On the 28th July 2009, the Leicestershire County Council cabinet will be meeting to discuss the recommendations for how the council supports local Transition groups, and other community-based climate change initiatives in the county – it looks like they’re going to be pledging to provide increased support and more funding for carbon reduction projects.
This follows on from the council’s motion of support for the Transition movement and the county’s Transition groups in December 2008, which you can read about here: https://transitionleicester.wordpress.com/2008/12/03/leicestershire-county-council-declares-support-for-transition/
There are two documents on the council’s website referring to the meeting, this one which summarises the action the cabinet will take:
and more interestingly, this one, which details how they’re going to implement the motion from last December:
The most important part of their second document seemed to be the announcement of significant amounts of funding that will be available for the year ahead for local grassroots climate groups.
The funding available to support community engagement in the year ahead consists of a mix which includes the following:
i) A new SHIRE Climate Change Grant available for community
groups for projects that can demonstrate a real carbon saving.
This scheme will be open to all communities based on the merits
of the scheme not the organisation. The total grant available in
2009/10 is £30,000;
ii) A Climate Friendly Communities Scheme (based on the pilot run in Tilton, Billesdon and Ibstock in 2008-09) that provides a pot of funding available for community groups to tackle climate change issues based on the priorities of each group. The total pot available in 2009/10 is £30,000; and
iii) Funding available from the Regional Improvement and Efficiency Partnership for spending across Leicestershire, Leicester and Rutland on climate change over 2009-11 of £165,000 (comprising of £40,000 on practical projects, £30,000 on the Big Switch Off and £95,000 on Community Engagement). The Community Engagement funds will be spent on a mix of officer support and on the ground projects.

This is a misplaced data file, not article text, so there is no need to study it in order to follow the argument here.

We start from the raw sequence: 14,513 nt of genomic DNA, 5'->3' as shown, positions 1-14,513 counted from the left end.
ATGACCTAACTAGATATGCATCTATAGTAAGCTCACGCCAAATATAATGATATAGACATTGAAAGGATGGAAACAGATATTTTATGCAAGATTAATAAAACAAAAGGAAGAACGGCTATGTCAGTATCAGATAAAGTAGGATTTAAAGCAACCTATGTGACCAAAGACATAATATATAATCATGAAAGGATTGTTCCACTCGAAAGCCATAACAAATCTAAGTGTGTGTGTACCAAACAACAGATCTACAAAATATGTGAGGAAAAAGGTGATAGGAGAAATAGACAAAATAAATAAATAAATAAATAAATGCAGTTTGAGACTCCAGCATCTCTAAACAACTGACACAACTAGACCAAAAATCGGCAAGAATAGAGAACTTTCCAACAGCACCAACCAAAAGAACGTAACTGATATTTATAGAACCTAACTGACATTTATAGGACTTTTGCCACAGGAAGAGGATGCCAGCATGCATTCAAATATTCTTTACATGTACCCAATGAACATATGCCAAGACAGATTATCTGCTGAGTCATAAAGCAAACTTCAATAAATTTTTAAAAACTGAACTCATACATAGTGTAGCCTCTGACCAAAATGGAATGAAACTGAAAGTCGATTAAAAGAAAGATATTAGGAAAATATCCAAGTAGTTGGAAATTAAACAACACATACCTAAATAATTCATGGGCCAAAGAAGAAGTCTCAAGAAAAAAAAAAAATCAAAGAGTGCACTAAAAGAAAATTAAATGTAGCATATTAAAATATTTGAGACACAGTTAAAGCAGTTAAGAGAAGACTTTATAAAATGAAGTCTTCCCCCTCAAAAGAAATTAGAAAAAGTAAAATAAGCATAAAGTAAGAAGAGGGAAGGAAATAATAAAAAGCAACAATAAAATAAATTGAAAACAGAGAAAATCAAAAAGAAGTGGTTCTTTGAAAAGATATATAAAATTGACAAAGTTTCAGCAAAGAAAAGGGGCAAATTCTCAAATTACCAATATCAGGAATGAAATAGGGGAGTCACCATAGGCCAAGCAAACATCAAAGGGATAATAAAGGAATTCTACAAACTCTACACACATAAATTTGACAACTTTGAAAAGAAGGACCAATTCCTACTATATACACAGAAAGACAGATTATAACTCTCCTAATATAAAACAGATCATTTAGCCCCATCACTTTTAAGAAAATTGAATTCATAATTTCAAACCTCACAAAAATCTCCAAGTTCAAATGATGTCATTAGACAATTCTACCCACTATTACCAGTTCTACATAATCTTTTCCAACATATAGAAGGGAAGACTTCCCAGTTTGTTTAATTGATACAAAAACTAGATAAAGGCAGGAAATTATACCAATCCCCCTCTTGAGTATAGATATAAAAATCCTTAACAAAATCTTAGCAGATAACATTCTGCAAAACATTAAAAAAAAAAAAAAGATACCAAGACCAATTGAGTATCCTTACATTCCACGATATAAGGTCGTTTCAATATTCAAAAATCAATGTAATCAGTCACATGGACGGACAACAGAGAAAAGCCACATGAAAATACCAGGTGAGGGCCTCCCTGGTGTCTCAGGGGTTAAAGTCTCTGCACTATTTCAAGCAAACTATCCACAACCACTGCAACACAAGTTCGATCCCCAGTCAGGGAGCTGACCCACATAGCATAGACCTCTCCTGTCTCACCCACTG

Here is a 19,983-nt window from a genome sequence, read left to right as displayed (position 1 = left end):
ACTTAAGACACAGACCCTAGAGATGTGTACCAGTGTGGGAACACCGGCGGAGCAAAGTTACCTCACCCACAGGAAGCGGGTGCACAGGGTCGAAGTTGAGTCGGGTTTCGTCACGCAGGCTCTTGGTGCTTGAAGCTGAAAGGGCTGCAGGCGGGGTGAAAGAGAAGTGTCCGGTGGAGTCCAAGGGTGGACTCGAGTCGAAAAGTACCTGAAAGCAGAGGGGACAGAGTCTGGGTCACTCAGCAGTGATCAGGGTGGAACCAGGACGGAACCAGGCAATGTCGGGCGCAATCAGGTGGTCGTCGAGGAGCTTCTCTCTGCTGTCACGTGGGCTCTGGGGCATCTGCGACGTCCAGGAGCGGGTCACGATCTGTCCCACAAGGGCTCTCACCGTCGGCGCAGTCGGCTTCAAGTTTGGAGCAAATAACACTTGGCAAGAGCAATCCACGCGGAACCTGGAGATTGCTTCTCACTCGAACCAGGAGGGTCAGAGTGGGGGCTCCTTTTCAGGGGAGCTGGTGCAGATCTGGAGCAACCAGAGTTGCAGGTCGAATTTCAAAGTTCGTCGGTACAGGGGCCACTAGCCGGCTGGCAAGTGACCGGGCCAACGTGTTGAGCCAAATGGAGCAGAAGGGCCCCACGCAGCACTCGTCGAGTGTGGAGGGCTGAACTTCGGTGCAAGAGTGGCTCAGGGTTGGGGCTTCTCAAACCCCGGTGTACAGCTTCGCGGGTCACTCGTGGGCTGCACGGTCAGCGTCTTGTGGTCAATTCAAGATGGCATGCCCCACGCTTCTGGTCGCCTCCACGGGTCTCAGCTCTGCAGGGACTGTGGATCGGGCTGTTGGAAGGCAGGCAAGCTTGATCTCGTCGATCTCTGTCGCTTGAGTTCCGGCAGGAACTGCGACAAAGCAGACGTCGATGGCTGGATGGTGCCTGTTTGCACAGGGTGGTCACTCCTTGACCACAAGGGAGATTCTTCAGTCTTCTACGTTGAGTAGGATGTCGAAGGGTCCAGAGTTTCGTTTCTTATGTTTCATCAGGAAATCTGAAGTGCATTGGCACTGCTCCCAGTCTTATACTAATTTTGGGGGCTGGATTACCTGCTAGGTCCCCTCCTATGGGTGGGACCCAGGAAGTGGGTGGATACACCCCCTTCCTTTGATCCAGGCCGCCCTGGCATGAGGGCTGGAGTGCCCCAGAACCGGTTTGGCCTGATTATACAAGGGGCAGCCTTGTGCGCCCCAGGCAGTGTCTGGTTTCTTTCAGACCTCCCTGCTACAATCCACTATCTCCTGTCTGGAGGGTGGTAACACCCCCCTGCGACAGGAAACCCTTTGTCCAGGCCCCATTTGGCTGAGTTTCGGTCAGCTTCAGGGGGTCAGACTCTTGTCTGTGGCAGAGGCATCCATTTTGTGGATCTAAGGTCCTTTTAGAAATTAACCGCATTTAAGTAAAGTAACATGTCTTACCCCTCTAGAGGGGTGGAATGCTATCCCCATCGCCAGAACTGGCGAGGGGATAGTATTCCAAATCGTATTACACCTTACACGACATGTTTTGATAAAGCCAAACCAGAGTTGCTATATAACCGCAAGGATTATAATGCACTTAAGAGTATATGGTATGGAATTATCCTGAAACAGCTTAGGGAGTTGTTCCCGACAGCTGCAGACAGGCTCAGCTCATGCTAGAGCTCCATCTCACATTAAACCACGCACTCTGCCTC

In response to a day of presentations given by local climate change groups in early 2009, the council also pledged the following:
i) An on-line signposting document, similar to that prepared
for the Eco-schools, indicating who in the County Council,
and elsewhere, can provide what advice, sources of funds,
ii) Signposting to websites and other sources of information
on different sources of practical help such as grants and
offers available under different headings;
iii) Access to an expert (or group of experts) in community
approaches to sustainability initiatives (including climate
change, transition towns, etc.) who has had hands on
experience of working with communities;
iv) Improved linkages to the Parish Plan process (and
equivalent processes in non-parished and urban areas) for
those interested in establishing Community
Environment/Transition groups, in terms of how to set-up a
constitution, different approaches to community
engagement, recruiting volunteers, etc. Also some
suggested questions could possibly be added to the
generic Parish Plan list of questions to provide useful
background information; and
v) Clear and consistent leadership and support on the issue
from Leicestershire Together, ENABLE and the Rural
The council decided to take no steps of its own to develop an Energy Descent Action Plan (one of the goals that Transition Initiatives seek to achieve), but did finish by reiterating its support for the local Transition groups, and for the idea of working towards becoming a Transition county.
We therefore consider support should be given, within the
resources available, for communities which wish to become
Transition Communities. We also consider that such an approach for Leicestershire, as a whole, would have a number of advantages. However, there is already a substantial agenda of actions for community based work on climate change across the County and we consider that fulfilling these are of real importance and will in themselves be necessary and helpful steps towards fulfilling the concept of being a Transition County.
So, on the surface it seems like great news – if the council deliver on this, there should be money and increased support for new and existing Transition groups (and other local climate groups) in the county. Now it’s just a question of developing the groups we have going already and getting more groups up and running! Who’s up for the challenge?